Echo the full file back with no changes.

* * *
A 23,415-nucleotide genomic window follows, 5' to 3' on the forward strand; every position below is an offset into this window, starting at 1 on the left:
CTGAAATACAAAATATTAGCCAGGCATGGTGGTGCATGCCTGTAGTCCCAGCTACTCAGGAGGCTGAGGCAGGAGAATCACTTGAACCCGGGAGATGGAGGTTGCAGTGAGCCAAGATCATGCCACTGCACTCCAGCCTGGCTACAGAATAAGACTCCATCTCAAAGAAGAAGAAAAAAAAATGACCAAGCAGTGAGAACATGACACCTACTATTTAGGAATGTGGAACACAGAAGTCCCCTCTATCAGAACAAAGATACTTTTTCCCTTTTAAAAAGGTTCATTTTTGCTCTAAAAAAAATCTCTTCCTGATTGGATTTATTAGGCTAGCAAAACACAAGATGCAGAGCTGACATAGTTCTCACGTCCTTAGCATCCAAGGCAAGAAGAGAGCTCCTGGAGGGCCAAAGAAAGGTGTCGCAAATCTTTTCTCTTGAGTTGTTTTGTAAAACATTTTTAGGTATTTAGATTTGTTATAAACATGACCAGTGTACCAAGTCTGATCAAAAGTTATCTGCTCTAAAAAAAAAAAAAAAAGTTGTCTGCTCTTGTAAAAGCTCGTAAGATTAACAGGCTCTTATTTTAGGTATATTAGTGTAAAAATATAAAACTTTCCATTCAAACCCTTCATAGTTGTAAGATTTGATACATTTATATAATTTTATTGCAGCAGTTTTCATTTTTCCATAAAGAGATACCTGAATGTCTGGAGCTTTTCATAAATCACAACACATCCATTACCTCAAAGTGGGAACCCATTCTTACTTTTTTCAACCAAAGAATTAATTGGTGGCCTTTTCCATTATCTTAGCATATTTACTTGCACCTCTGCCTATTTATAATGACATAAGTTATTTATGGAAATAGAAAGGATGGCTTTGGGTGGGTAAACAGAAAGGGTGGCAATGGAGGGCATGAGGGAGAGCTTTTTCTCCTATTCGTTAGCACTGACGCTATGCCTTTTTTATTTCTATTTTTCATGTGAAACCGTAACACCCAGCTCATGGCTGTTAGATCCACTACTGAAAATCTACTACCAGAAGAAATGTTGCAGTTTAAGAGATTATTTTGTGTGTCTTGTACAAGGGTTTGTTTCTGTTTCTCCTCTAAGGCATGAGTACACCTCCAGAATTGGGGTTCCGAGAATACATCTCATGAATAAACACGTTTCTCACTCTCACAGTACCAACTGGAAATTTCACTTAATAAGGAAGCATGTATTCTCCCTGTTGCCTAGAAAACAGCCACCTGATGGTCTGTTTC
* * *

A 23,415-nucleotide genomic window follows, 5' to 3' on the forward strand; every position below is an offset into this window, starting at 1 on the left:
CTGAAATACAAAATATTAGCCAGGCATGGTGGTGCATGCCTGTAGTCCCAGCTACTCAGGAGGCTGAGGCAGGAGAATCACTTGAACCCGGGAGATGGAGGTTGCAGTGAGCCAAGATCATGCCACTGCACTCCAGCCTGGCTACAGAATAAGACTCCATCTCAAAGAAGAAGAAAAAAAAATGACCAAGCAGTGAGAACATGACACCTACTATTTAGGAATGTGGAACACAGAAGTCCCCTCTATCAGAACAAAGATACTTTTTCCCTTTTAAAAAGGTTCATTTTTGCTCTAAAAAAAATCTCTTCCTGATTGGATTTATTAGGCTAGCAAAACACAAGATGCAGAGCTGACATAGTTCTCACGTCCTTAGCATCCAAGGCAAGAAGAGAGCTCCTGGAGGGCCAAAGAAAGGTGTCGCAAATCTTTTCTCTTGAGTTGTTTTGTAAAACATTTTTAGGTATTTAGATTTGTTATAAACATGACCAGTGTACCAAGTCTGATCAAAAGTTATCTGCTCTAAAAAAAAAAAAAAAAGTTGTCTGCTCTTGTAAAAGCTCGTAAGATTAACAGGCTCTTATTTTAGGTATATTAGTGTAAAAATATAAAACTTTCCATTCAAACCCTTCATAGTTGTAAGATTTGATACATTTATATAATTTTATTGCAGCAGTTTTCATTTTTCCATAAAGAGATACCTGAATGTCTGGAGCTTTTCATAAATCACAACACATCCATTACCTCAAAGTGGGAACCCATTCTTACTTTTTTCAACCAAAGAATTAATTGGTGGCCTTTTCCATTATCTTAGCATATTTACTTGCACCTCTGCCTATTTATAATGACATAAGTTATTTATGGAAATAGAAAGGATGGCTTTGGGTGGGTAAACAGAAAGGGTGGCAATGGAGGGCATGAGGGAGAGCTTTTTCTCCTATTCGTTAGCACTGACGCTATGCCTTTTTTATTTCTATTTTTCATGTGAAACCGTAACACCCAGCTCATGGCTGTTAGATCCACTACTGAAAATCTACTACCAGAAGAAATGTTGCAGTTTAAGAGATTATTTTGTGTGTCTTGTACAAGGGTTTGTTTCTGTTTCTCCTCTAAGGCATGAGTACACCTCCAGAATTGGGGTTCCGAGAATACATCTCATGAATAAACACGTTTCTCACTCTCACAGTACCAACTGGAAATTTCACTTAATAAGGAAGCATGTATTCTCCCTGTTGCCTAGAAAACAGCCACCTGATGGTCTGTTTC